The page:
Grant Peace to the World

“Sim Shalom” – with his new composition just released young Berlin based Israeli composer Gilad Hochman revives the tradition of synagogue music


Grant peace to the world, goodness and blessing, grace, love and compassion for us and all the people of Israel…” – the blessing “Sim Shalom” features twice on the album “Heritage”. Just released on the eve of Yom Kippur, it is dedicated to “Treasures of Jewish-German Composers”. And it just sounds like a long and rich tradition is being continued by a young composer – Gilad Hochman, an Israeli who has found inspiration in Berlin.

Gilad Hochman

Gilad Hochman

Liturgical music is new grounds for Hochman. Acclaimed for his chamber music and his pieces for solo instruments and for symphony orchestra, Hochman by his own account “had never dealt with this kind of music before. I had never composed for a chazan or with the idea that my music will be performed in a synagogue. But after some time, music just started to surface.” He smiles. Suddenly, “there was a natural feeling about composing this old Hebrew text … after all, it’s not the first time I relate to Jewish topics – but there was an additional layer of spirituality being a part of the actual process of composing.”
Why “Sim Shalom”? When commissioned to contribute a piece for the collection “Heritage”, Hochman “started reading and was immediately captured by the Sim Shalom blessing which puts ‘peace’ at its centre by repeating the word several times.” And then, Gilad Hochman began talking to Azi Schwartz. The Israeli born celebrated cantor of New York’s Park Avenue Synagogue introduced Hochman to the rich tradition of Jewish liturgical music created in Europe. Much of it in Germany. Take Louis Lewandowski, the doyen of liturgical melodies, in his days deemed the “Mendelssohn of synagogue music.” His “Tsadik Katamar” features in “Heritage” as does Israel Alter’s “R’tze Vimnuhateinu.” And then, there are fine samples of this very special worldly-spiritual music composed by those having left the old continent behind to become part of the New World. Richard Rodgers, born into a German-Jewish family in New York, one of America’s greatest composers of musicals. Or the amazing Kurt Weill, son of a cantor from Dessau. Both, his “My Ship” and “Kiddush” feature in “Heritage.” Vastly different spiritual journeys through music.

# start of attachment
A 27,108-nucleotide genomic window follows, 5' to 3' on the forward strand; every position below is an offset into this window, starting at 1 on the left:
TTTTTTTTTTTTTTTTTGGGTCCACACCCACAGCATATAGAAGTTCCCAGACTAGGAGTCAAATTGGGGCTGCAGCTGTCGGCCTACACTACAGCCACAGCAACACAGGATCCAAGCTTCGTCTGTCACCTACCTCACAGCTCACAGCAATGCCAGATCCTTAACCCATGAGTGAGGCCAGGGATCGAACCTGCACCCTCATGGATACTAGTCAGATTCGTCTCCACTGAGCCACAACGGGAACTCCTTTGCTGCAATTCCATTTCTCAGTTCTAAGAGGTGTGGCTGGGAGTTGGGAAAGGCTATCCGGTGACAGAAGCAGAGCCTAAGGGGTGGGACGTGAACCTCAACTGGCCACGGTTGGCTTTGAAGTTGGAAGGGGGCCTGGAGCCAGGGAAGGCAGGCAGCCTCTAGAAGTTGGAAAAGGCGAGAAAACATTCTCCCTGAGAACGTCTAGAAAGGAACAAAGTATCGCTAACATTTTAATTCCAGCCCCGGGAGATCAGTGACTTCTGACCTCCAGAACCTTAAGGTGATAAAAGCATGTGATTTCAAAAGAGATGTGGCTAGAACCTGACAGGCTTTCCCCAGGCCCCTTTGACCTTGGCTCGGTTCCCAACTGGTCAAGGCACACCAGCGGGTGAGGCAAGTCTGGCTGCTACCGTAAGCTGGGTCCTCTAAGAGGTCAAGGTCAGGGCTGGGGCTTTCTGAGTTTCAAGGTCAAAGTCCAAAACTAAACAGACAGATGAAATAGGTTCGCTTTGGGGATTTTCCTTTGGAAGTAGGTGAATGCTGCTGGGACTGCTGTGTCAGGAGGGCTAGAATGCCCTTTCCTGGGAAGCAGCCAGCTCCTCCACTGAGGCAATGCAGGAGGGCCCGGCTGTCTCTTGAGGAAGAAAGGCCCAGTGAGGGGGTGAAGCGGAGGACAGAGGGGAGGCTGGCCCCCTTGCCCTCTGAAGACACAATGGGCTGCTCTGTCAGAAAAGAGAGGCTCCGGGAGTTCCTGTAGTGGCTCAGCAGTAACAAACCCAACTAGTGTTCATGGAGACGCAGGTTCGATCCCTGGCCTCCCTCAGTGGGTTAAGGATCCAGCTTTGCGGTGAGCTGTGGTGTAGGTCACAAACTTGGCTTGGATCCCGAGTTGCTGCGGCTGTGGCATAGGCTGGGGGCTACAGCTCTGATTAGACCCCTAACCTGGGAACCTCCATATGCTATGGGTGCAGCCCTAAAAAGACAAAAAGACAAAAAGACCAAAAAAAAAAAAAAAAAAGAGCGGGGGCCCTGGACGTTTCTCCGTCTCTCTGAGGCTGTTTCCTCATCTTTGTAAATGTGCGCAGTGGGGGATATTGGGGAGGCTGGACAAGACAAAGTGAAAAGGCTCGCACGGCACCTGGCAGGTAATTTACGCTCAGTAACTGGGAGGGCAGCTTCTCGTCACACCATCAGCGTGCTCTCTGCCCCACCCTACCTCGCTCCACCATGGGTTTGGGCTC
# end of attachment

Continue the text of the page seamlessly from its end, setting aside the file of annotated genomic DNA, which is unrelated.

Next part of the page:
Park Avenue Synagogue in New York CC0 1.0 Universal (CC0 1.0) Public Domain Dedication https://creativecommons.org/publicdomain/zero/1.0/deed.en

Park Avenue Synagogue in New York
CC0 1.0 Universal (CC0 1.0)
Public Domain Dedication https://creativecommons.org/publicdomain/zero/1.0/deed.en

The sound of silence

In his “Sim Shalom” Hochman, a classically trained composer, develops a dialogue between the chazan, steeped in Jewish tradition, and a choir, using specific modal scales, known in medieval tradition. The result of this experiment makes you hold your breath. Silence. Filled with tension, meaning, resolution, and ultimately redemption. Silence. As always in Hochman’s work.
“I know that a piece works the moment there is no sound, silence,” Hochman says. And here these split seconds work towards “offering a bridge where people of different beliefs can find a common cultural and spiritual place.”
Hochman is very happy with the recording of his latest piece. Berlin’s RIAS Kammerchor, voted “one the world’s best ten choirs”, directed by the young British Conductor, Justin Doyle, has the range of purity, emotion and depth needed for liturgical music. “It was obvious to me that they love their work,” says Hochman, “Our connection was immediate.”
Why two renderings of “Sim Shalom” on one album? Max Janowski’s beautiful piece shows a certain restraint and seeks to hold, to preserve. Hochman’s finds doubt, departure, and hope. Grant peace to the world.
“I am intrigued by the connection between the words Shalom (meaning peace) and the word shalem (meaning being complete, whole)” … muses Hochman. Hopefully he will put his reflections on this connection into music soon.


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